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The Time Machine by H.G. Wells - Chapters X, XI, XII and XIII (10 - 13) 
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 The Time Machine by H.G. Wells - Chapters X, XI, XII and XIII (10 - 13)
The Time Machine
by H.G. Wells
Chapters X, XI, XII and XIII (10 - 13)


Please use this thread to discuss the above referenced chapters.



Tue Mar 13, 2018 10:39 pm
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Post Re: The Time Machine by H.G. Wells - Chapters X, XI, XII and XIII (10 - 13)
These are the payoff chapters, but Wells is not eager to deliver much of a payoff. Unlike Twain's "A Connecticut Yankee in King Arthur's Court", which Wells may have been familiar with, it doesn't go in much for suspenseful action or blunt contrast. Twain could not resist building a story, however clunky, around his neat idea. Wells apparently just wants us to reflect on the social extremes and what a long period of evolution might do with them.

The nights of the dark of the moon are the occasion for the light-shunning Morlocks to make forays into the upper world. After his exploration to the underworld in chapter 9, the Time Traveler sets out to investigate a prominent building in the distance. His child-like companion Weena, whom he must carry at times, has expressed dread about the Dark Nights and resists the long journey, but goes along anyway out of attachment.

His reflections over the journey include noting that the constellations have changed, in so many cycles around the sun, from the differences in relative motion of stars. Wells' explanation of this is thin enough one may infer that it was a popular topic already among his audience of readers, who are presumably for the most part science buffs.

In the same section, the Time Traveler reflects on the relations between these peoples, with the Morlocks apparently making clothing for the Eloi, for example, and comes to the conclusion that the Morlocks are keeping the Eloi as "fatted cattle" to be raided (or culled) in the Dark Nights. In one of the few passages which reflect his Socialist leanings, he says,

H.G. Wells wrote:
Then I tried to preserve myself from the horror that was coming upon me, by regarding it as a rigorous punishment of human selfishness. Man had been content to live in ease and delight upon the labours of his fellow-man, had taken Necessity as his watchword and excuse, and in the fullness of time Necessity had come home to him. I even tried a Carlyle-like scorn of this wretched aristocracy in decay. But this attitude of mind was impossible. However great their intellectual degradation, the Eloi had kept too much of the human form not to claim my sympathy, and to make me perforce a sharer in their degradation and their Fear.

H. G. Wells. The Time Machine (Kindle Locations 888-892).

Put that in your pipe and smoke it, Lord Grantham!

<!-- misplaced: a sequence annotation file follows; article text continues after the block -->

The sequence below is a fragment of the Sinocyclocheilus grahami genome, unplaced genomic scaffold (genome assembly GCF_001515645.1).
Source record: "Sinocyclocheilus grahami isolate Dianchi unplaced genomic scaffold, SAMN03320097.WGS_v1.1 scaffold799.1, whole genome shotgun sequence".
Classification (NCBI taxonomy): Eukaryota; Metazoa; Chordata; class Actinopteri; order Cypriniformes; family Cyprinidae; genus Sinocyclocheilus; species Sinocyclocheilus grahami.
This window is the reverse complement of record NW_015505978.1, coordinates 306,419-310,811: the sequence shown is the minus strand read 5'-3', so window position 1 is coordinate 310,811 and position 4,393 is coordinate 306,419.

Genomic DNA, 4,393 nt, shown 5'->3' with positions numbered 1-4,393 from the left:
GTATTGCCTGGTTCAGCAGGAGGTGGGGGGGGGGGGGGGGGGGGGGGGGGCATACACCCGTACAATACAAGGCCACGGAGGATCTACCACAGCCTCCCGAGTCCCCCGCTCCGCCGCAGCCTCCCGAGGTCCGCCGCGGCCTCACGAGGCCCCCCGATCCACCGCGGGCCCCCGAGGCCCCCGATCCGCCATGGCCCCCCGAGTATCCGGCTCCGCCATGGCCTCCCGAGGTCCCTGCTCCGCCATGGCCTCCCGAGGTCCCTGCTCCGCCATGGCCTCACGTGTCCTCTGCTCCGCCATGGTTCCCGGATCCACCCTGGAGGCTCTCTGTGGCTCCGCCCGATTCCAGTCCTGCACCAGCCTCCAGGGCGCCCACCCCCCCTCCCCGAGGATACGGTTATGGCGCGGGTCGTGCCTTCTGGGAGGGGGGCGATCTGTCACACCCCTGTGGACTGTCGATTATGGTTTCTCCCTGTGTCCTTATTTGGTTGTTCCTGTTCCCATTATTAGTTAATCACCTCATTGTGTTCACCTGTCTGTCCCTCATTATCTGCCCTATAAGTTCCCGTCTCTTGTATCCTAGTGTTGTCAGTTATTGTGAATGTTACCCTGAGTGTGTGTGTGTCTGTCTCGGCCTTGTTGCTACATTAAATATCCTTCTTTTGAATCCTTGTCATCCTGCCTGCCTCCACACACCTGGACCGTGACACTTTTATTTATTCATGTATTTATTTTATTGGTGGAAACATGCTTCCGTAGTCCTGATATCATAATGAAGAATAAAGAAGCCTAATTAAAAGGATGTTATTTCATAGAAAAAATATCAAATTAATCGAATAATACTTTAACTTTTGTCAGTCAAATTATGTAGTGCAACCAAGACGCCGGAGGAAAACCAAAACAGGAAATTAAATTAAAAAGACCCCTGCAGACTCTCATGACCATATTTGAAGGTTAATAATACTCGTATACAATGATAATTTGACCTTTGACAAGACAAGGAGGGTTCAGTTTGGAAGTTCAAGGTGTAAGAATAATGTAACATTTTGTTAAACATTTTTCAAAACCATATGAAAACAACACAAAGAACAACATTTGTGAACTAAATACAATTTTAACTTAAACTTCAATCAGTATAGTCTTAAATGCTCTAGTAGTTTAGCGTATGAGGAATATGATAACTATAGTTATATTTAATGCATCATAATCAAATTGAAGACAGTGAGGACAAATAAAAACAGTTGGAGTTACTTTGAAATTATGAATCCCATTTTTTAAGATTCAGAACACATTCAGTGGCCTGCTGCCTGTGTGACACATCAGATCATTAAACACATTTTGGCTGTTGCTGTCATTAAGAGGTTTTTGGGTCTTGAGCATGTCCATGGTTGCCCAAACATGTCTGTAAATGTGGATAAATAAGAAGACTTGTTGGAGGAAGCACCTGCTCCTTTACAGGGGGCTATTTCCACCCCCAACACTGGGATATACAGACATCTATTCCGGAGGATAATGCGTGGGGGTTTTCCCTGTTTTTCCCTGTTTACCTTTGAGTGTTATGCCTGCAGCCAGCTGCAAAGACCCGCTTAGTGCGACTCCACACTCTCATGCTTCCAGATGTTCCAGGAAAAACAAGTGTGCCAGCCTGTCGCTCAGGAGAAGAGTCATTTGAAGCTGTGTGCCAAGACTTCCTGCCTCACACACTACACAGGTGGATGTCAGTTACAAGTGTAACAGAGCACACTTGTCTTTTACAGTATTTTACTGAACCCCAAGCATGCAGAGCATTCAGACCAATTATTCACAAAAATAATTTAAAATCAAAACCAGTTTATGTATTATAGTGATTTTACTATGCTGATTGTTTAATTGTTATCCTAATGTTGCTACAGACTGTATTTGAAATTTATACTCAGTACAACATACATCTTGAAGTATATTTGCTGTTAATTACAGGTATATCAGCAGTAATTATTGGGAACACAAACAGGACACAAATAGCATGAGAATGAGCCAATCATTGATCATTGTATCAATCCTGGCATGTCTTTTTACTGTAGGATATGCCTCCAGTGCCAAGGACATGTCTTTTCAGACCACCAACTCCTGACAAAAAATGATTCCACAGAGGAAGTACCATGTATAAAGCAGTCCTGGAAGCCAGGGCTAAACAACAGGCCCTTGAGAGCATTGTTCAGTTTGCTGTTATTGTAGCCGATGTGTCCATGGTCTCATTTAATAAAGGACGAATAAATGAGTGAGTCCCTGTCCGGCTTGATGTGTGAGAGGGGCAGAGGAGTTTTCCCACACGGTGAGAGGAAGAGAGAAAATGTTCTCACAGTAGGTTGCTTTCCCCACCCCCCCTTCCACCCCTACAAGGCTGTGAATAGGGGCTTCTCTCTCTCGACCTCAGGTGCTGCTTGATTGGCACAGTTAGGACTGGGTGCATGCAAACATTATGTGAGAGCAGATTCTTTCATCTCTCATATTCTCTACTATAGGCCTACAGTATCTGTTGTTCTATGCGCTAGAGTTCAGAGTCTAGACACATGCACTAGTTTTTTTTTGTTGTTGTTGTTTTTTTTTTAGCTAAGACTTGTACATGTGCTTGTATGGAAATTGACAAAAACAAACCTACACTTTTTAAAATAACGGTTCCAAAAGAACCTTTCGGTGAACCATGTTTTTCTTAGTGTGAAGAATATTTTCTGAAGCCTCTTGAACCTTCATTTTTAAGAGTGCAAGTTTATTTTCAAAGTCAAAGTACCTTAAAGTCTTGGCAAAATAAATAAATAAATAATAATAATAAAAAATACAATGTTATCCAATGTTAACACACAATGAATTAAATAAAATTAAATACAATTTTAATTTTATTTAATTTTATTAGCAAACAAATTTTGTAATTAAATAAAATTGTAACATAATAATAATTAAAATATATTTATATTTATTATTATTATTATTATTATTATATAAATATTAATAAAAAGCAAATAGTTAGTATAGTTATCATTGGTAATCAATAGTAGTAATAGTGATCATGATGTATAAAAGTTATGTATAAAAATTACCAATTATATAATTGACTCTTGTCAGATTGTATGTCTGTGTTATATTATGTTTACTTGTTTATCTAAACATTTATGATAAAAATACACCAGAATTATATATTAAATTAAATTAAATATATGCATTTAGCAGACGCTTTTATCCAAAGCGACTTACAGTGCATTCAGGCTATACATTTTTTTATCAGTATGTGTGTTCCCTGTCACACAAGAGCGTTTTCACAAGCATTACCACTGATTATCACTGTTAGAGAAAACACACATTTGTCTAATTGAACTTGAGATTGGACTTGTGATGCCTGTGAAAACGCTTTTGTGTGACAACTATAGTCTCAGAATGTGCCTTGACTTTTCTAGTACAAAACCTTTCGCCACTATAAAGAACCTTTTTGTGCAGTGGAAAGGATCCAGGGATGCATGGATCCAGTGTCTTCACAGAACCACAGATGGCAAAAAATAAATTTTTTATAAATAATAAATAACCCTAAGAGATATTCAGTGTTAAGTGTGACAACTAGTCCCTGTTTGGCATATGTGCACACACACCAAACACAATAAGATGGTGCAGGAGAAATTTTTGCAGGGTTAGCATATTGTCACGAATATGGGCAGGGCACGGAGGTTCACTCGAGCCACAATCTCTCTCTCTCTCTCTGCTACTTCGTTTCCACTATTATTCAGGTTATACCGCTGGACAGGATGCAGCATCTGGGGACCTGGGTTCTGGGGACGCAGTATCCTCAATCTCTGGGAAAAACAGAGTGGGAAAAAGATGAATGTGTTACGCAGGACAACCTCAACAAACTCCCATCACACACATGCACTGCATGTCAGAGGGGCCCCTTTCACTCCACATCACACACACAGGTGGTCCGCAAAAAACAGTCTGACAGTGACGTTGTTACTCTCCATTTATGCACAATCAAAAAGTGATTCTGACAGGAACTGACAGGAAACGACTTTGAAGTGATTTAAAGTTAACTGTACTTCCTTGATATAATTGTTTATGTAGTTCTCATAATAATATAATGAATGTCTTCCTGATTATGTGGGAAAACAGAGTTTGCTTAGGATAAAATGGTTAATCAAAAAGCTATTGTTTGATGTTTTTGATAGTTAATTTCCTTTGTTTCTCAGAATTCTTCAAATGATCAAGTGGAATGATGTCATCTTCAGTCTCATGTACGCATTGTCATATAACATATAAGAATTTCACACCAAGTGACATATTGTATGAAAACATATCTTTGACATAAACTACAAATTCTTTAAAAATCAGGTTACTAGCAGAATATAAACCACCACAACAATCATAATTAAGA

The Time Traveler finds the "Palace" he had seen is actually a museum. This occasions a few random reflections on the passage of time, but doesn't amount to much for the story. Books have fallen to dust, including his own treatises on physics. He finds camphor there and fails to find gunpowder materials, and twists a handle off an old machine to use as pry-bar and weapon. Something symbolic in that, perhaps - grabbing whatever materials fit the purpose, in the same way that peasants take bricks and stones from old monuments.

Then he gets through the darkness by lighting a fire to hold off the light-sensitive Morlocks, in a kind of return to humanity's roots, perhaps? His use of camphor seems unnecessary to me here, basically just stretching out the time that the Morlocks are held at bay while he busies himself building a campfire. But maybe there is some significance from the life of the times. As he is building his fire for the night, and the Morlocks crowding round him and the fainted Weena, it turns out that his first fire, left far behind, has ignited the dry forest and is coming toward them. He got separated from Weena in the strange combination of fighting with lighting the fire, and so he must run to escape the fire without being able to bring her along.

At one point the fire more or less surrounds a large group of Morlocks and our Time Traveler sees them blundering around aimlessly, blinded by the light. I can't help thinking this is an Oxbridge man's impression of the working classes. He is tempted to just kill a slew of them out of general revulsion, but resists. At another point he is convincing himself it is a nightmare and struggling to awaken from it, while many Morlocks are plunging into the fire out of blindness and madness. He wrote well before WWI, but there was enough evidence from Crimea and the U.S. Civil War to already have an idea what war was coming to, for a student of history and technology like Wells. So maybe this is an image for that devastation and mindless slaughter?

Next the narrator returns to the White Sphinx where his Time Machine has been hauled into a room behind bronze doors (both sphinx and bronze doors are historical references, and references to history, if you work at it just a little). Recovering his Machine has been his animating goal for most of the book, giving him reason to learn about the people of this time and to begin to grasp the strange dynamics between them. To his surprise the doors are open. He guesses it's a trap, and sure enough the doors close behind him once he is well inside, but by then he has found his machine. He makes his escape. A bit contrived, if you ask me, but it works, especially given that plot dynamics are almost beside the point in this story.



The following user would like to thank Harry Marks for this post:
Robert Tulip
Sat May 19, 2018 2:10 am
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